When Army Pfc. Jessica Lynch's lost maintenance company was ambushed in Nasiriyah, Iraq, on March 23, many of the unit's soldiers were unable to defend themselves because their weapons malfunctioned, according to an Army report.

"These malfunctions," the report says, "may have resulted from inadequate individual maintenance in a desert environment" where sand, heat and improper maintenance combined to render the weapons inoperable.

The report on the incident, scheduled to be released this week, adds new details to the circumstances reported last month by The Washington Post, which described how the 18-vehicle convoy got lost in the southern Iraqi city after its company commander, Capt. Troy King, did not receive word that the larger column it was following had changed routes. The convoy then made several navigational errors, which required the slow, lumbering vehicles to make two U-turns in the middle of hostile territory.

One half of the 507th Maintenance Company, 33 soldiers in all, had fallen as much as 12 hours behind the miles-long column of vehicles moving north. Eleven of the company's soldiers were killed in combat or died from injuries; six were captured by Iraqi forces and later freed, including Lynch. The remaining 16 sped to safety.

U.S. officials, relying on unconfirmed, initial intelligence reports from Iraq, told The Post after Lynch's rescue on April 1 that she fired at Iraqi troops until her ammunition ran out and that she was either shot or stabbed. The investigation found that Lynch was neither shot nor stabbed, but sustained most of her injuries after the Humvee she was riding in crashed into another Army vehicle.

The Army report said the unit's soldiers "fought the best they could until there was no longer a means to resist. They defeated ambushes, overcame hastily prepared enemy obstacles, defended one another, provided life-saving aid, and inflicted casualties on the enemy."

The Army does not intend to bring disciplinary action against any unit member, said one Army official, who declined to be named because the report has not been released.

The report offers new insight into the harrowing 60 to 90 minutes in which members of the convoy took heavy fire while trying to rescue their comrades. It said they were dealing with vehicles and weapons that broke down when they were most needed.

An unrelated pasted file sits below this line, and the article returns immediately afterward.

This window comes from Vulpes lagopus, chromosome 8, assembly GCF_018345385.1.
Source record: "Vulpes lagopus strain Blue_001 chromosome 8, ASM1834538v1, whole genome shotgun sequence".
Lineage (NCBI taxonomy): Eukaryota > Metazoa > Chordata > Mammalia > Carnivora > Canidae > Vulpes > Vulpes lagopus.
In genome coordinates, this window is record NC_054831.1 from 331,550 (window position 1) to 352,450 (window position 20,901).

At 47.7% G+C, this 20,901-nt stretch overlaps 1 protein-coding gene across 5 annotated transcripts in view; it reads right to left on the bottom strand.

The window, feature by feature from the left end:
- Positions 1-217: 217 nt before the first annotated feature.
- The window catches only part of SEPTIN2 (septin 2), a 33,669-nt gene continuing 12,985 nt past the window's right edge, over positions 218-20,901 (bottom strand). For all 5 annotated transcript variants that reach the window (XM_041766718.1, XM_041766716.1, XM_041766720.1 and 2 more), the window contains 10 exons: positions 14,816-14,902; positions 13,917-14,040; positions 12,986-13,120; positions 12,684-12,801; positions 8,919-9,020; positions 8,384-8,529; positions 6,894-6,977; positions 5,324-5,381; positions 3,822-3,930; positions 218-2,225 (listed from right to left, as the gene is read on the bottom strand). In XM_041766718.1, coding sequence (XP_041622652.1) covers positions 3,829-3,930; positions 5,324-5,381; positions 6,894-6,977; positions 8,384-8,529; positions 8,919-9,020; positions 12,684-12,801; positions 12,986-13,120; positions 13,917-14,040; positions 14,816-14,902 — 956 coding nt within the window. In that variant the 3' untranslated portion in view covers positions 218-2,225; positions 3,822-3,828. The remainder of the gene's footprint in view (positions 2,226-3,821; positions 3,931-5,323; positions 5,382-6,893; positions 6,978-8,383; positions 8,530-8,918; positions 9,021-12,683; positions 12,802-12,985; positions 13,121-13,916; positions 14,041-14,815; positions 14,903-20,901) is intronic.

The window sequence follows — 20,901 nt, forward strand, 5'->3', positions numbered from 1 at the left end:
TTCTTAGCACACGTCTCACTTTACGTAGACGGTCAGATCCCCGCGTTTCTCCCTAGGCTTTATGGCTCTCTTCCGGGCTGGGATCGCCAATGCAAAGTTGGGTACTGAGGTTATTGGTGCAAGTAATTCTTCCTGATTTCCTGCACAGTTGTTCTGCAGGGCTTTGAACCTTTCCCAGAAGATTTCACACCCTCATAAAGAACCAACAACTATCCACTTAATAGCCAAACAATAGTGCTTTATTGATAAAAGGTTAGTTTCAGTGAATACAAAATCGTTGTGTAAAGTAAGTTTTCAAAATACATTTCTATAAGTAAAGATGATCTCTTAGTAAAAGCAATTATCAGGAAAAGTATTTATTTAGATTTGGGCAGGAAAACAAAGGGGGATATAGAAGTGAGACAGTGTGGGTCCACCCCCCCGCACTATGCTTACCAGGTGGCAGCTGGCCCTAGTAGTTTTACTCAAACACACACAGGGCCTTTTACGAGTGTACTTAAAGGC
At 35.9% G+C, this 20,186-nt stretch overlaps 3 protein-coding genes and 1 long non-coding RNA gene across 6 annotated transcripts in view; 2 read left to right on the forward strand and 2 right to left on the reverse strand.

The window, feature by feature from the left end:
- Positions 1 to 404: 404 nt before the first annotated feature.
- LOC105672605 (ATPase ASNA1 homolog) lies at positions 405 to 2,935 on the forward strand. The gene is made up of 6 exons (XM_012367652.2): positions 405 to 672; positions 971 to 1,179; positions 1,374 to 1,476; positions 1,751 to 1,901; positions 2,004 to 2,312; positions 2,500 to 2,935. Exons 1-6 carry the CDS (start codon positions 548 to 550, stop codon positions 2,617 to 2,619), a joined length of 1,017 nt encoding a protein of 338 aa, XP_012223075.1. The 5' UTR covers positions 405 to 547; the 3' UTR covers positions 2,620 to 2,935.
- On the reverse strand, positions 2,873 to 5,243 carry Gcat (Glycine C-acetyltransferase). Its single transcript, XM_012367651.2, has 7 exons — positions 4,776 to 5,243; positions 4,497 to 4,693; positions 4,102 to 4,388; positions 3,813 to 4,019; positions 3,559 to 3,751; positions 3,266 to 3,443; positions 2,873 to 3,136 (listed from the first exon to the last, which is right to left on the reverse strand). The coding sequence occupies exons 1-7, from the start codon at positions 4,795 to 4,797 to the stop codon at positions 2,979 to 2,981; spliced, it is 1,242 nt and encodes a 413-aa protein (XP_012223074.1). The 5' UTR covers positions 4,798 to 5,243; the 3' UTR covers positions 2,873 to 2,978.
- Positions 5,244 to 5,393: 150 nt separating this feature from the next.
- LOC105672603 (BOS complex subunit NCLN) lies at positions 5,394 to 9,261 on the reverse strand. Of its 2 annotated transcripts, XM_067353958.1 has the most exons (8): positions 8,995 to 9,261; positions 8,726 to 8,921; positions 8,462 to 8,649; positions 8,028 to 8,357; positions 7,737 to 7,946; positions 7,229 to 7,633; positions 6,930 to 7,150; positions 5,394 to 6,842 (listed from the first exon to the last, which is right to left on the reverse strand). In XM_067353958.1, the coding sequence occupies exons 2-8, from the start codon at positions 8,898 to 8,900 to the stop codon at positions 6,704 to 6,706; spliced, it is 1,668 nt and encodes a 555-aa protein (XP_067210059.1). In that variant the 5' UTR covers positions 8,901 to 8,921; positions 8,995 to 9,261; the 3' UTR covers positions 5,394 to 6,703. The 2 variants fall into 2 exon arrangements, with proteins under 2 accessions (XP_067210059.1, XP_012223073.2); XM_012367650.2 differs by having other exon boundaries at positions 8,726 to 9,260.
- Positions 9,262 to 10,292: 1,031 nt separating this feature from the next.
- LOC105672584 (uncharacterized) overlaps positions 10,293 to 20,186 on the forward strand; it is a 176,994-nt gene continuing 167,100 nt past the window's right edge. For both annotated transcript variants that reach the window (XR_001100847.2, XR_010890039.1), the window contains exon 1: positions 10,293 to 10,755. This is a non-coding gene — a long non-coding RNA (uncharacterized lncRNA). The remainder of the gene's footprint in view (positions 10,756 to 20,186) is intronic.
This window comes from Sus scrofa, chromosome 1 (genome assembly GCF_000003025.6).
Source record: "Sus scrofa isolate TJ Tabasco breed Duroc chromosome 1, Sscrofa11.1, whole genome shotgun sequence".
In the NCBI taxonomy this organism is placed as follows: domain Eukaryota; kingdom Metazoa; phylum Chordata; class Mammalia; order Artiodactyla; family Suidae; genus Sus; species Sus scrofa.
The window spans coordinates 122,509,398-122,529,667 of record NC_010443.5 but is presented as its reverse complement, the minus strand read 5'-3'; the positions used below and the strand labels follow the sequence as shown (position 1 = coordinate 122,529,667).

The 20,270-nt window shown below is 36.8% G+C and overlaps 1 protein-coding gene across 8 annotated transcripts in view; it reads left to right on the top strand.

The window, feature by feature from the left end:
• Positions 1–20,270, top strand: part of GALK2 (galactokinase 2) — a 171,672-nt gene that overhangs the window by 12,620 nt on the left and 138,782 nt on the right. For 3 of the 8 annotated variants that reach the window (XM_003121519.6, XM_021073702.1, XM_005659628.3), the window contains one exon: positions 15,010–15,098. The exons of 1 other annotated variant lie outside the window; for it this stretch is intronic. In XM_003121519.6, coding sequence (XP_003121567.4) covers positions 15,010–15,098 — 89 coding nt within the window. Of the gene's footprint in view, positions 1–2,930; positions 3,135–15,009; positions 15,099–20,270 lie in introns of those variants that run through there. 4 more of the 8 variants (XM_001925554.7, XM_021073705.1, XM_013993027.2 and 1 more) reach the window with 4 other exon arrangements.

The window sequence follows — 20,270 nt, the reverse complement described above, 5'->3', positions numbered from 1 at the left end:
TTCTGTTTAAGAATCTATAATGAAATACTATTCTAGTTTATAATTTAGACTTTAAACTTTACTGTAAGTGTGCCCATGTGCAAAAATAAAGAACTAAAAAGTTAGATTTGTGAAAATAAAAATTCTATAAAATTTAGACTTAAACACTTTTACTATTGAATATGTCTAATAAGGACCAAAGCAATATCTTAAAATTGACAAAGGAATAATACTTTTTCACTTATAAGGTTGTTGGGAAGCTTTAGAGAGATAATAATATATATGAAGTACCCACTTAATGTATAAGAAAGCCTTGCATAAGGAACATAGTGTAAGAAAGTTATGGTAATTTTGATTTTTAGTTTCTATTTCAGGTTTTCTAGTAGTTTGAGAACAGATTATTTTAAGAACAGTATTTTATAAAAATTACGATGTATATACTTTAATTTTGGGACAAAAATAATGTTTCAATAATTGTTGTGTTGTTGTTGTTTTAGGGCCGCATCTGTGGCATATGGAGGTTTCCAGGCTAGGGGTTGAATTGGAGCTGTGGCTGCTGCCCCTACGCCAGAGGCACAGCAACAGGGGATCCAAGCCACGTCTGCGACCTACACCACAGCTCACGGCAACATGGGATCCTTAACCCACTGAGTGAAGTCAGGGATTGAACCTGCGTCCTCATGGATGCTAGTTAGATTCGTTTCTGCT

The unit's 18-vehicle convoy had broken into three clusters as the unit retraced its route. "Most soldiers" in the first group reported that their M-16s malfunctioned as they tried to "return fire while moving," the report said.

When Cpl. Damien Luten, sitting in the passenger seat of a 5-ton tractor-trailer in the second group, attempted to fire the unit's only .50-caliber machine gun, it failed, the report said. Luten was wounded in the leg while reaching for his M-16. Spec. James Grubb, in the passenger seat of a 5-ton fuel truck, "returned fire with his M-16 until wounded in both arms, despite reported jamming of his weapon," it said.

The third group of vehicles, which included the Humvee in which Lynch was riding, also had weapons problems.

After Lynch's Humvee crashed, Sgt. James Riley ran with two other soldiers to see if the vehicle's occupants could be saved. His weapon jammed. Riley reached for 1st Sgt. Robert Dowdy's M-16 to use instead. Dowdy had been killed instantly in the crash. Riley ordered the two soldiers with him to take cover and then tried to use each of their M-16s against the Iraqis. "But both jammed," the report said.

The two soldiers, Spec. Edgar Hernandez and Spec. Shoshana Johnson, were wounded, and "with no means to continue to resist, Sgt. Riley made the decision to surrender the two soldiers and himself."

Spec. Joseph Hudson attempted to fire his M-249 Squad Automatic Weapon as he drove a huge wrecker towing a 5-ton tractor-trailer that had broken down. But the weapon malfunctioned. After driving past obstacles and debris strewn in his path, the vehicle broke down on the southern edge of the city as he neared safety. Iraqi forces fired on the stalled wrecker, killing Hudson's passenger, Chief Warrant Officer Johnny Villareal Mata.

Hudson, "also wounded, was immediately surrounded after the shooting stopped, and was pulled from the vehicle by Iraqis and captured."

Hudson, Riley, Miller, Hernandez and Johnson were later freed from captivity.

U.S. officials also said recently that Lynch's weapon may have jammed during the ambush. Because she was seated between two other soldiers, however, it is also possible she did not fire it, one Army official said yesterday.

The report, which was published on the El Paso Times Web site yesterday, does not refer to Lynch's weapon having jammed.

Army investigators said Lynch was mistreated during captivity, but they have not been specific. Lynch has told family members she does not recall all her time in captivity and the report does not address the matter, which is under review in connection with a possible war crimes prosecution.

Pfc. Jessica Lynch and her fellow soldiers carried M-16s.